Commelina erecta (Whitemouth Dayflower)

Commelina erecta (Whitemouth Dayflower) on 9-8-19, #504-18.

Whitemouth Dayflower, Widow’s Tears, Slender Dayflower, Scrub Dayflower

Commelina erecta

(Commelina erecta subsp. erecta)

kom-uh-LIN-uh  ee-RECK-tuh

Synonyms of Commelina erecta (1) (Updated on 12-14-22): Commelina erecta var. typica Fernald
Synonyms of Commelina erecta subsp. erecta (48) (Updated on 12-15-22): Commelina aethiopica C.B.Clarke (1881),cCommelina angustifolia Michx. (1803), Commelina angustifolia Hassk. (1864)(nom. illeg.), Commelina assurgens Larrañaga (1923), Commelina bahiensis Link (1820), Commelina caripensis Kunth (1816), Commelina crispa Wooton (1898), Commelina cyanantha Rojas Acosta (1897), Commelina deficiens Hook. (1826), Commelina elegans Kunth (1816), Commelina elegans var. glabriuscula Seub. (1855), Commelina elegans var. hirsuta Standl. (1930), Commelina ensifolia F.Muell. (1873)(sensu auct.), Commelina erecta f. alba Magrath (1971), Commelina erecta f. albina Fernald (1940), Commelina erecta var. angustifolia (Michx.) Fernald (1940), Commelina erecta f. cana Standl. & Steyerm. (1944), Commelina erecta f. candida Standl. & Steyerm. (1944), Commelina erecta f. crispa (Wooton) Fernald (1940), Commelina erecta var. crispa (Wooton) E.J.Palmer & Steyerm. (1935), Commelina erecta var. deamiana Fernald (1940), Commelina erecta var. glochidea (J.Koenig ex C.B.Clarke) Bhargavan (1989), Commelina erecta var. greenei Fassett (1943), Commelina erecta f. hamipila (C.Wright ex Sauvalle) Brashier (1966), Commelina erecta var. hamipila (C.Wright ex Sauvalle) Fernald (1940), Commelina erecta f. intercursa Fernald (1940), Commelina erecta f. roseopurpurea (Herter) Bacig. (1995), Commelina erecta f. villosa (C.B.Clarke) Standl. & Steyerm. (1944), Commelina gerrardii C.B.Clarke (1881), Commelina guaranitica C.B.Clarke ex Chodat & Hassl. (1903), Commelina guineensis Hua (1895), Commelina hamipila C.Wright (1871), Commelina hirsuta Willd. ex Spreng. (1820)(pro syn.), Commelina kurzii var. glochidea J.Koenig ex C.B.Clarke (1892), Commelina loddigesii Steud. (1840)(not validly publ.), Commelina martiana Seub. (1855), Commelina nashii Small (1903), Commelina pohliana Seub. (1855), Commelina roseopurpurea Herter (1940), Commelina saxicola Small (1903), Commelina setosa Wight ex Wall. (1848)(nom. nud.), Commelina sulcata Link (1820), Commelina sulcata Benth. (1849)(nom. illeg.), Commelina swingleana Nash (1895), Commelina undulata G.Lodd. (1830)(nom. nud.), Commelina undulata var. densivestita Domin (1915), Commelina villosa (C.B.Clarke) C.B.Clarke ex Chodat (1901), Commelina virginica var. angustifolia (Michx.) C.B.Clarke (1881), Commelina virginica var. australis C.B.Clarke (1881), Commelina virginica var. massonii C.B.Clarke (1881), Commelina virginica var. villosa C.B.Clarke (1881), Commelina vogelii C.B.Clarke (1881), Eudipetala deficiens (Hook.) Raf. (1837)

Commelina erecta L. is the accepted scientific name for this species of Dayflower. It was named and described as such by Carl von Linnaeus in the first volume of the first edition of Species Plantarum in 1753.

Accepted Infraspecific Names (3) (Updated on 11-16-21): Commelina erecta subsp. erecta (autonym), Commelina erecta subsp. livingstonii (C.B.Clarke) J.K.Morton,Commelina erecta subsp. maritima (J.K.Morton) J.K.Morton. When an intraspecific taxon is named, an autonym (“type specimen”) is automatically generated which is the closest to the species, usually first identified. Based on my observations and research, the species on my farm is the original Commelina erecta.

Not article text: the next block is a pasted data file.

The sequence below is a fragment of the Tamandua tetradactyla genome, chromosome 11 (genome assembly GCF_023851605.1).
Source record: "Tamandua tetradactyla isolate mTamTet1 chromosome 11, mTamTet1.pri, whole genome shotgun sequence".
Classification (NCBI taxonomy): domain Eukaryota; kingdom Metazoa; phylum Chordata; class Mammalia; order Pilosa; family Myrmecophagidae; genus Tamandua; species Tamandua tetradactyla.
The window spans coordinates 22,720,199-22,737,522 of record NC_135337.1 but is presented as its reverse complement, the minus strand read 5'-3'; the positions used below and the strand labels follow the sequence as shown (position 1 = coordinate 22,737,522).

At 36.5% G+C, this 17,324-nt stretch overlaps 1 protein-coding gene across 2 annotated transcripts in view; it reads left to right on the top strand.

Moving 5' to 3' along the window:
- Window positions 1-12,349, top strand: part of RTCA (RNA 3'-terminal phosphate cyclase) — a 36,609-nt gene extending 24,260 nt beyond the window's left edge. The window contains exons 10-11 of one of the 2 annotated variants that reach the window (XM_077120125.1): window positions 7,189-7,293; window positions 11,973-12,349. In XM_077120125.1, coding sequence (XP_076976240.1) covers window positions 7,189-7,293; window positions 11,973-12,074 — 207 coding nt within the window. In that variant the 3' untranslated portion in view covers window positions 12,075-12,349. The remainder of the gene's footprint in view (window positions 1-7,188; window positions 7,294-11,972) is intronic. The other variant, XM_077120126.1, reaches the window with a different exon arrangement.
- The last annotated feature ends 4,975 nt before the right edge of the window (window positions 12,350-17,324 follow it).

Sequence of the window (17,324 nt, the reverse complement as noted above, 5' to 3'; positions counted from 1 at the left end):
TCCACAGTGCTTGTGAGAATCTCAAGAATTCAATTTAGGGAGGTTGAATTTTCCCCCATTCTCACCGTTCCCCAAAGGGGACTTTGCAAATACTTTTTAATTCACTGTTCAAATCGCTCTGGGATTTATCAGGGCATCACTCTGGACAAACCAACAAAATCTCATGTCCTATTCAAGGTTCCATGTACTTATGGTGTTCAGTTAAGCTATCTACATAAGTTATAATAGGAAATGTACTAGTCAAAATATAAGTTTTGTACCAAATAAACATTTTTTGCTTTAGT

The genus, Commelina Plum. ex L., was described as such by Carl von Linnaeus in the first edition of Species Plantarum in 1753. Mr. Linnaeus noted that the genus had been previously named and described by Charles Plumier.

As of 12-15-22 when this page was last updated, Plants of the World Online list 200 species in the Commelina genus. It is a member of the plant family Commelinaceae with 39 genera. Those numbers could change as updates are made on POWO.

Distribution map of Commelina erecta from Plants of the World Online. Facilitated by the Royal Botanic Gardens, Kew. Published on the Internet; Retrieved January 30, 2020.

The above distribution map of Commelina erecta from Plants of the World Online shows where the species is native in green and introduced in purple. The map on the USDA Plants Database for North America is similar. 

The map on iNaturalist shows where members have made observations. Anyone can join and it is a great website to confirm and share your observations. The maps on iNaturalist are continually updated as members post new observations.


Commelina erecta (Whitemouth Dayflower) on 9-8-19, #504-19.

2019 was a great year for identifying wildflowers on the farm. I took photos of Dayflowers in 2018 but I was just barely getting started identifying the wildflowers here. In 2019, I decided to ID as many as I could but I got fairly busy at a friend’s farm. It wasn’t until the end of August that I took the first photos of Commelina erecta and I didn’t see any C. communis until September 1.

The Commelina erecta were in a very large colony along kind of ditch where the pasture drains into that leads to the pond. At first, I was checking their flowers sterile anthers for reddish-brown dots which is a characteristic of C. communis. There was a strange problem… The spath-like bracts the flowers emerge from on Commelina erecta are supposed to be fused together while the bracts of C. communis are supposed to be open (like a taco). However, all the flowers in this colony were open instead of fused… The flowers had light blue petals (C. communis has darker flowers) and no reddish-brown dots like C. erecta… So why were their bracts open instead of closed?

Commelina erecta (Whitemouth Dayflower) on 8-29-19, #617-1.

Flowers emerge from spathelike bracts at the top of the stems.

Commelina erecta (Whitemouth Dayflower) on 8-29-19, #617-2.

Flowers have two upper blue petals and a smaller lower white petal. Flowers have three false anthers and three fertile anthers. The petals are a lighter blue than C. communis and they have no reddish-brown spots.

Commelina erecta (Whitemouth Dayflower) on 8-29-19, #617-3.

Here again, the above photo shows an open bract instead of being fused at the lower third like it is supposed to be… The bract is folded so what looks like the lower part is actually the midrib.

Commelina erecta (Whitemouth Dayflower) on 8-29-19, #617-4.

NICE! Flowers open in succession, but many bracts have two flowers that are open at the same time. Flowers supposedly only last for one day.

Commelina erecta (Whitemouth Dayflower) on 8-29-19, #617-5.

I am running out of words to say about the flowers…

Commelina erecta (Whitemouth Dayflower) on 8-29-19, #617-6.


Commelina erecta (Whitemouth Dayflower) on 8-29-19, #617-7.


Commelina erecta (Whitemouth Dayflower) on 8-29-19, #617-8.


Commelina erecta (Whitemouth Dayflower) on 8-29-19, #617-9.

The ovaries are where the seed is produced.